High school parents learn of Common Core standards

cpride@losbanosenterprise.comMay 9, 2013 

The Los Banos Unified School District held a parent meeting last week in continued preparation for an overhaul of its testing system and curriculum.

In 2010, California became one of 45 states poised to implement Common Core State Standards — encouraging critical thinking over memorization, embracing collaboration and integrating technology.

About 30 people, mostly educators from both high schools, attended a presentation at Pacheco High School on April 25 explaining Common Core.

“At this time the Common Core state standards for high school cover only English language arts and mathematics with literacy standards for science and social science,” Los Banos High history teacher Mike Stagnaro said. “For all four subjects the hope is that our students are proficient for college and career.”

Stagnaro said the aim is that within a few years science and social science will have the same emphasis placed on those subjects that math and English do under Common Core.

The switch to Common Core is scheduled in the 2014-15 school year.

Common Core aims to unify educational experiences across the nation so comparisons in education levels can be made more accurately and students are prepared for the “real world.”

Los Banos High math teacher Michael Bartlett gave an example of the difference among students being asked in multiple-choice format how fast a motorist would get somewhere driving at a certain speed as opposed to a question that asks which car a person should buy given gas mileage and estimated repair cost.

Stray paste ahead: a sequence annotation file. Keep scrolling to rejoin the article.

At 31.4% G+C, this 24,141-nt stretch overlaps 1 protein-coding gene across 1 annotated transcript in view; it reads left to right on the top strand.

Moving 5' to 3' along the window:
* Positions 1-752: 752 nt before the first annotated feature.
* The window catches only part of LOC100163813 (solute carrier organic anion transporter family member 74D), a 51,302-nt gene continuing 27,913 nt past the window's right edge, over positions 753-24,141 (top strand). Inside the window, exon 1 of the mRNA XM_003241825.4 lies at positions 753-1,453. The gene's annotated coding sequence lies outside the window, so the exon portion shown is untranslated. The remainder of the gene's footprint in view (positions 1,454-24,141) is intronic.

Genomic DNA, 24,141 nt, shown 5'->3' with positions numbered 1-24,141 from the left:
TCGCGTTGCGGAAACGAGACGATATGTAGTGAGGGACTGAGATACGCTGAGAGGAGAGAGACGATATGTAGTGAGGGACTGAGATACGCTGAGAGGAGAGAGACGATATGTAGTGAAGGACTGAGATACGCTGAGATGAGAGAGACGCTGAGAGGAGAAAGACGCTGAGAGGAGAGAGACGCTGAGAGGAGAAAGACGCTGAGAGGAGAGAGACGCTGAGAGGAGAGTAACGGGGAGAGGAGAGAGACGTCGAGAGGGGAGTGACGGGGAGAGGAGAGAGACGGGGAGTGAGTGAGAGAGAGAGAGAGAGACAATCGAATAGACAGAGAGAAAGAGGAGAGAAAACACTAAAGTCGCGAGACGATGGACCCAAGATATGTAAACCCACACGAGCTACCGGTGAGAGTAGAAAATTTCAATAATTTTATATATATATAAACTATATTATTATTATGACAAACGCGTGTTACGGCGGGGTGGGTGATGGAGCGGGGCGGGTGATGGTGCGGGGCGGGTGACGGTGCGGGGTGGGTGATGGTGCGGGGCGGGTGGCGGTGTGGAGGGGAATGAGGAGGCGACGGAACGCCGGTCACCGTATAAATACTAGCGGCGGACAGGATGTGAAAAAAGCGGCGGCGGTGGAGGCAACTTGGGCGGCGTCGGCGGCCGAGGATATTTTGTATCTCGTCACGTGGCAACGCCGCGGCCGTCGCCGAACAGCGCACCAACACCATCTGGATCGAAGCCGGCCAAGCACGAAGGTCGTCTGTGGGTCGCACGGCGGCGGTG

The latter question is a pragmatic calculation a car owner would make.

“As soon as you have four multiple-choice answers, you try out each one and see which one works. You’re no longer testing what the students know. You’re testing their ability to find an answer,” Bartlett said.

Instead of multiple choice close-ended test questions, students will be asked to reference material in essay form in a way that integrates several disciplines under the new system. Also, testing will be computer adaptive. That means that as students get questions correct, the queries become more difficult; if there is an uptick in wrong answers, the tests becomes easier.

Los Banos High English teacher Veli Gurgen said 70 percent of the books that will be read in the classroom will be nonfiction when Common Core is implemented. He suggested parents prepare their children by reading nonfiction to them, having magazines and newspapers around the home and watching documentaries on television.

Pacheco High English teacher Gary Bettencourt said the new system is designed to promote critical thinking and problem-solving skills. More information on Common Core is available on Los Banos High School’s website, www.losbanosusd.k12.ca.us/lbhs.

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